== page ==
Big Top Luna Park
March 28, 2015
The red volcanic soil in the surrounding region of the city of Tequila is particularly well suited to the growing of the blue agave – and the juice of the algave was what heralded a balmy Saturday evening. While life is certainly to be taken with a pinch of salt, piece of lime optional, I prefer to sip my tequila.
Kah Reposado set the tone with its seriously chic ceramic skull-shaped “dia de muertos” shaped bottle, which holds a powerful 110-proof mixture that is surprisingly drinkable. Aged for 10 months in French oak barrels, it reveals subtle flavours of vanilla and cinnamon once you get past the heavily obscuring alcohol aroma. A heavy-hitter that lends itself surprisingly well to sipping.
Next up was the ol’ faithful Patron - much lighter, slightly oily and more citrusy with hints of peppery spices and an interesting metallic finish.
Germany’s market leader in the Tequila sector, Sierra Tequila Reposado, completed the trio: distilled twice in copper pot stills, with its characteristic almost artificially golden colour and the tacky plastic sombrero gracing the bottle top, it’s the least sippable of the trio and the “lick, sip, suck” ritual sandwiching the shot between salt and lemon may be the most appropriate way to enjoy it.
Literally in good spirits, one was ready to face Luna Park’s 9-metre-wide polyurethane smiling face, which is based on Arthur Barton’s 1950 “Old King Cole” version.
Luna Park is situated at the foot of Sydney’s iconic Harbour Bridge. The Big Top, where Mastodon was to hold court, is built on the site of the Ghost Train: a ride that was destroyed in a tragic fire of unknown cause in 1979, which killed six children and one adult. The fire exerted a profound effect on the spiritual outlook on the psychedelic Australian artist Martin Sharp, whose works bear a resemblance with the artworks used for Mastodon’s concept albums.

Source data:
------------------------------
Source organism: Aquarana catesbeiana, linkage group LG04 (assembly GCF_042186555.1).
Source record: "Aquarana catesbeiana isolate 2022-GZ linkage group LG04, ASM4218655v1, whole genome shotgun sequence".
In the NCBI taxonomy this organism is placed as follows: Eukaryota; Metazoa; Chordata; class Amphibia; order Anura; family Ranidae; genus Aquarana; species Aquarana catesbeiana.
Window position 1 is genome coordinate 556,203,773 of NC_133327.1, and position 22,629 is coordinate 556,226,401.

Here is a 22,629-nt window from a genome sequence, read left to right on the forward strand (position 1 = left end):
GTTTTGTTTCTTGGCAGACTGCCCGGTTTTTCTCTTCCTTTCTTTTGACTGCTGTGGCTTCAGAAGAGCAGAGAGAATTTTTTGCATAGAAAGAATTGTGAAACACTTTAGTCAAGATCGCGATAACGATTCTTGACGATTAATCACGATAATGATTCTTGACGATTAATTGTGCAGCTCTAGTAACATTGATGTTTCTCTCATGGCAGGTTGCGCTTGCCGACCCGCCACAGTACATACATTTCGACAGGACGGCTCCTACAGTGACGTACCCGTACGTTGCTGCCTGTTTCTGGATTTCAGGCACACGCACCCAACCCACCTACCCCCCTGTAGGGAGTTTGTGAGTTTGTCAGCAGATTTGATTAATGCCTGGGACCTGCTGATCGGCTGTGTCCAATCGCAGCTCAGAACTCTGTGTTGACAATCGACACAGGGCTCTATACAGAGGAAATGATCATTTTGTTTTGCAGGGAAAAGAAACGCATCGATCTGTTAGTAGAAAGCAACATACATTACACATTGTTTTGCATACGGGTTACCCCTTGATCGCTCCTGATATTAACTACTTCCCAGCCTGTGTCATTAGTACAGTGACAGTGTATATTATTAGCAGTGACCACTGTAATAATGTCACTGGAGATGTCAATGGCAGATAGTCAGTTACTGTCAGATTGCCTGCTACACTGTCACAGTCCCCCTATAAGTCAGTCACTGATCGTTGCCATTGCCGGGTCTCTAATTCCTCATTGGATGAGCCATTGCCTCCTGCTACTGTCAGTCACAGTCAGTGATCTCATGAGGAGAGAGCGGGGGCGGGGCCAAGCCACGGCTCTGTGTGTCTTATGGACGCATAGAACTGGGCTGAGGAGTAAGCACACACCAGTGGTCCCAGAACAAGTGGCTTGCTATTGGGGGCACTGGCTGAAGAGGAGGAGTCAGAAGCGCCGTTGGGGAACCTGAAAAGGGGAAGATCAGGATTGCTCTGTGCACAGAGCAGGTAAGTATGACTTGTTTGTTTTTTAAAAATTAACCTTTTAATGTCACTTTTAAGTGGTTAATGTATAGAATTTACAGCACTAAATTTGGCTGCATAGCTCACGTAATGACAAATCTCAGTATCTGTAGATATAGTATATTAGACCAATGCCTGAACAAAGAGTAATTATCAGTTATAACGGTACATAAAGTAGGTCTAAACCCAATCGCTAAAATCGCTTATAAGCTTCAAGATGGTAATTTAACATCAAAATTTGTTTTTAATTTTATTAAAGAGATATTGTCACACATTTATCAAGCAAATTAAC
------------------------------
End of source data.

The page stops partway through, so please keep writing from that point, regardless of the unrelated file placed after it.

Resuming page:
Mastodon is one of the more democratic bands these days, as all four members are front men in their own right and share vocal duties (including their drummer, which put them in a league with Eagles and Genesis), creating a unique blend and broad stylistic palette of singing / howling styles.
Voices on top a melange of an array of heavy rock genres – from sludge via stoner to progressive rock and everything in between: Mastodon’s timeless riffage radiates a sincere appreciation for all styles of heavy music with a virtuosic, technical prowess: complex breaks, catchy hooks and sudden, effortless prog-rock tempo changes. Mastodon in a live scenario is quintessentially an accomplished heavy rock band.
This was the band’s first headline tour of Down Under, supporting their album Once More Around the Sun, a substantial portion of which was played and the artwork of which adorned a huge psychedelic backdrop as lasers pointed out from above and behind the stage. Martin Sharp would have enjoyed it.
Photos by T.
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